Once I saw a break in the trees, just a mile away from finishing, I knew I was going to make it. I was even more thrilled when I saw my fiance and Ashley's husband, Ben waiting for us at the end.

Just minutes before completion.

I finished the run in ONLY 5 hours and 6 minutes. That's a Boston Marathon qualifying time, right?

It was definitely not a fabulous time, but my goal was just to finish. Simple. Also, I never hit the wall on this adventure, which was more than I could have asked for. I give most of the credit to Ashley on that one. Without her, I think my mind would have focused on the pain that I was experiencing, but she kept me on target and focused on the prize.

Stuffed crust pizza

Seasonal Jager shots

I truly could not have asked for a better outcome and look forward to my first official marathon in March! I know I can do it now! :o)

Now for my well-deserved zero week!!! No serious running until next Sunday! Woo! Have a great week guys!

Have you ever run a marathon unofficially?

How do you fight through pain on a long run?

Do you rely on the encouragement from friends to get through a difficult run?

What rewards do you give yourself for completing one of your goals?

Tell me about your first marathon!!!


  1. awesome job! you have to be so stoked. you accomplished something that very few people ever will. 26.2 miles is frickin' tough. i have not tackled that distance, but maybe someday. and glad to see someone else shares my race snack of Peanut M&M's, lol. i bet you were sore all over the rest of the day. and good luck with taking the week off. by thursday, you will have that itch again.

    1. Thanks! I was VERY sore that day. I am still having some ankle pain, but I will take complete advantage of these rest days and hopefully be rid of the pain by Sunday.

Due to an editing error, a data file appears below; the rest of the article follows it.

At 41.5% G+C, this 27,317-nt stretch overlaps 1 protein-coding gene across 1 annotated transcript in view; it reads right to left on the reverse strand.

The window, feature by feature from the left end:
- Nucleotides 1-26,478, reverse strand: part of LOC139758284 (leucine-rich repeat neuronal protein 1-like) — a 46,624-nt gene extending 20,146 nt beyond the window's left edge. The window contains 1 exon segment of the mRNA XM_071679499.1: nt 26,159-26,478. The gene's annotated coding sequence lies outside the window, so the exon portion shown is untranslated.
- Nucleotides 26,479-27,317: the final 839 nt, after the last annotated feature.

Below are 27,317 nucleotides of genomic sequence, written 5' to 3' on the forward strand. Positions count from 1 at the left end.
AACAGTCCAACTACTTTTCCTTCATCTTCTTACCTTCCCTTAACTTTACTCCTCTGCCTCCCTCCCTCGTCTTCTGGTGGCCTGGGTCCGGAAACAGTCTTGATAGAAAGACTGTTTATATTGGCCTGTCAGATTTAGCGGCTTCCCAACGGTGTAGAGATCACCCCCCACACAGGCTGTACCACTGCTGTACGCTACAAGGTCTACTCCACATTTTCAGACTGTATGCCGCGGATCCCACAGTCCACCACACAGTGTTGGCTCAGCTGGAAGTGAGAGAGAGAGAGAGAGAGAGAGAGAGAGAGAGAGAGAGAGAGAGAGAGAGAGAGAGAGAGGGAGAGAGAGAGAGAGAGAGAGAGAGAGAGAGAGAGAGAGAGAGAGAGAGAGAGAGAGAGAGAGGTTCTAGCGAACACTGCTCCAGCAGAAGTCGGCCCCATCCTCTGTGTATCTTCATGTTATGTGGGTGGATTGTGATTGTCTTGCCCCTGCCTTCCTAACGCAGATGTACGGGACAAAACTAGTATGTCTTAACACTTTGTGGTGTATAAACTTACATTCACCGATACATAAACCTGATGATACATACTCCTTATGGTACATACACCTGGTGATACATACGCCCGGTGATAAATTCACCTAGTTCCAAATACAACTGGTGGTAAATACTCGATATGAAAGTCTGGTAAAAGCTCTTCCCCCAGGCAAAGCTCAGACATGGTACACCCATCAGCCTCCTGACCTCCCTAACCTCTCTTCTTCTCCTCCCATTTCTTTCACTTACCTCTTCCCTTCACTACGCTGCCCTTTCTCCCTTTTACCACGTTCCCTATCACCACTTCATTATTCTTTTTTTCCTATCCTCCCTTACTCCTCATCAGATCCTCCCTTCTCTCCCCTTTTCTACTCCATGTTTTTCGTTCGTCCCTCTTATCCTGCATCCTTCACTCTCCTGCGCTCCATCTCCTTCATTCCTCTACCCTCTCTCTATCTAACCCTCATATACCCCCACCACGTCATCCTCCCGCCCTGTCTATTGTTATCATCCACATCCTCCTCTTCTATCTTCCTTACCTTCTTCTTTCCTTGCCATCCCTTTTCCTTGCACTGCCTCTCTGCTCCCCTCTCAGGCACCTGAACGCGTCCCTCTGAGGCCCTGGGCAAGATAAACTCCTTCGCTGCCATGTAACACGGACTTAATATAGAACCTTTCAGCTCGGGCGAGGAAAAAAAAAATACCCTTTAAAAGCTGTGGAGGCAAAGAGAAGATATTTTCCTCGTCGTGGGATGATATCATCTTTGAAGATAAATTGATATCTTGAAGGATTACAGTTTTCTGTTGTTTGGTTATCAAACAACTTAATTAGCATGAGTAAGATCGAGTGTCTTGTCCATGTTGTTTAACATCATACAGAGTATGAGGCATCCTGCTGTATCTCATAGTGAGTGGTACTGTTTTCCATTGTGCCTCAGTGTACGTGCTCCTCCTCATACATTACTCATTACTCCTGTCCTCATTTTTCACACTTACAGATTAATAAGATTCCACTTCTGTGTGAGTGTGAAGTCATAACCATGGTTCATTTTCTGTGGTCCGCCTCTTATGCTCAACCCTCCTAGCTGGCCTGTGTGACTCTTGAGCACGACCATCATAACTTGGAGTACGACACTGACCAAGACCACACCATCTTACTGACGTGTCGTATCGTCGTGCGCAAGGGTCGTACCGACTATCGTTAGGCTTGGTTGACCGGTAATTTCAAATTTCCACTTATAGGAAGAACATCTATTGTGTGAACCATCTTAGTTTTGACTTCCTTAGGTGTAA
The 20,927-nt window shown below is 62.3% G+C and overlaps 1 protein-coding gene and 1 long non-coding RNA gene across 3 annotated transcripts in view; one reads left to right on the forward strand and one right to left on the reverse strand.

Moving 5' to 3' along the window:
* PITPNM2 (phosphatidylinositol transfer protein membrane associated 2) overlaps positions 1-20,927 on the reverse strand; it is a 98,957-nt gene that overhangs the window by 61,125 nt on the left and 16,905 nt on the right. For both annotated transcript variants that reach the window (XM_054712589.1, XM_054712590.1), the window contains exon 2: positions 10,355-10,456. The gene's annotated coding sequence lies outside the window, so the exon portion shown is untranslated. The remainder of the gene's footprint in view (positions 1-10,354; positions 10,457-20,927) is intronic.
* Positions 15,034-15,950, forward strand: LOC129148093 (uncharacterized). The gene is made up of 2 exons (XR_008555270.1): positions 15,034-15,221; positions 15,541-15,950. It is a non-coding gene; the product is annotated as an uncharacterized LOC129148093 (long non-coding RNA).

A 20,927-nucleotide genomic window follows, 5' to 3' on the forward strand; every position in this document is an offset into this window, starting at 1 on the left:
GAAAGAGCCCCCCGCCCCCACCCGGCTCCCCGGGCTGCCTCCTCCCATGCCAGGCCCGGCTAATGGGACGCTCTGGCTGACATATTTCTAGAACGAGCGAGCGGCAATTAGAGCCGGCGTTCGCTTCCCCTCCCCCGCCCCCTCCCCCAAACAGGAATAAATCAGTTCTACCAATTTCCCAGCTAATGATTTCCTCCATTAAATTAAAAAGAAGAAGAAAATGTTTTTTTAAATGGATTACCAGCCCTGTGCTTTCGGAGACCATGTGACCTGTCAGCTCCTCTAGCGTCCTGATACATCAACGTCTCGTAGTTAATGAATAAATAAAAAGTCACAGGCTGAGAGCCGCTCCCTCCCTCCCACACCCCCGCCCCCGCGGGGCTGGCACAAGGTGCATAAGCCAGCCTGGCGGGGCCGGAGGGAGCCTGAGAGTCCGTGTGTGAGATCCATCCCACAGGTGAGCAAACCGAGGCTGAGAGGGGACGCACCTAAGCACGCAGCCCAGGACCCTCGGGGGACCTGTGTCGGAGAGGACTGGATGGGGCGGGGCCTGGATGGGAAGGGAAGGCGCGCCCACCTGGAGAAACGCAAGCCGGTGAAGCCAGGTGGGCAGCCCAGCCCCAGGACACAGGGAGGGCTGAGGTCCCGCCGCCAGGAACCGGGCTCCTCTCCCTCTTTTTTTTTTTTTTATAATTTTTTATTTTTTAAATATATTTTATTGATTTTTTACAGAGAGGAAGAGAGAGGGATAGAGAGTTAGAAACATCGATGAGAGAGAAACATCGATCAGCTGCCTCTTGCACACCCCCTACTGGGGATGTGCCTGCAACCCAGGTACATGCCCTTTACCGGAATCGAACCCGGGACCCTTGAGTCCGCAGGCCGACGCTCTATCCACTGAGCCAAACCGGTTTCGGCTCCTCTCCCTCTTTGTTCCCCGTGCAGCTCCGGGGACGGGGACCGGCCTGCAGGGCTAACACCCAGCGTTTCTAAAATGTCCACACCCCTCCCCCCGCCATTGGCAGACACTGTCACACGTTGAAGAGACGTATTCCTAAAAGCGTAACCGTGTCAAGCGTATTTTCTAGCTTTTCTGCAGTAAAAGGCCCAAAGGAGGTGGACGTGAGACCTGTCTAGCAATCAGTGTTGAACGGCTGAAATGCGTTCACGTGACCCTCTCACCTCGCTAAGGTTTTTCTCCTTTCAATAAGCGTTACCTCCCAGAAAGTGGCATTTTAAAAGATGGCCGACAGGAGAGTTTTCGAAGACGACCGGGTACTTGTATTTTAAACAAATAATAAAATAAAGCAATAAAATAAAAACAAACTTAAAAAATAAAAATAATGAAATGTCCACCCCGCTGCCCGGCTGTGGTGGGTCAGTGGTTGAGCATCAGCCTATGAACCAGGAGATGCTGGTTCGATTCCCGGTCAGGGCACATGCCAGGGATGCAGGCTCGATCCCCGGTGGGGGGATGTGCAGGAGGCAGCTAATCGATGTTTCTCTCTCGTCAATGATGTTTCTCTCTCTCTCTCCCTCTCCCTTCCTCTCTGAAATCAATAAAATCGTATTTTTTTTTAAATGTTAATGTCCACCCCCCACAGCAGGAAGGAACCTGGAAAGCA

I am already excited to start my training for the Rock n Roll Marathon in March.

  2. Great work! You are in good shape for your marathon in March. It is not easy to run all that way without any glory (cheering crowds) or prizes (a medal or even a t-shirt.) Just try to take it easy. You are well ahead of the typical training schedule. Ideally, your top mileage would be about a month before the marathon. You should focus on shorter more intense runs and then pick up the mileage in January. Or you could look for a marathon in a November/December.

    1) Unofficial Marathons?
    Never. I once ran 22 miles. Now I cut it off at 20.
    2) Pain?
    Run interesting routes. I like to run where I can be distracted by people, nature, traffic, and dogs. Think about being done. Imagine how training will pay off on the day of the race. It will!
    3) Friends and Family?
    No, long runs are my private hell. I figure the harder your long runs in training, the easier your actual race day will be. Usually true.
    4) Rewards?
    Eating whatever I want.
    5) 1st Marathon?
    I had no idea how to train. I remember my first long run was something like 18 miles (no GPS then, just a timer) and I had a fever. Race: I ran a very conservative pace, finished in 4:10 hours, and felt like I was going to puke. There was an old man with a bottle of pills clutched in his fist.

    1. Thank you! I am going to begin training for my March marathon at the end of November.

      And great job on your first marathon. 4:10 is amazing! Especially since I was nearly an hour behind!


Professional Blog Designs by pipdig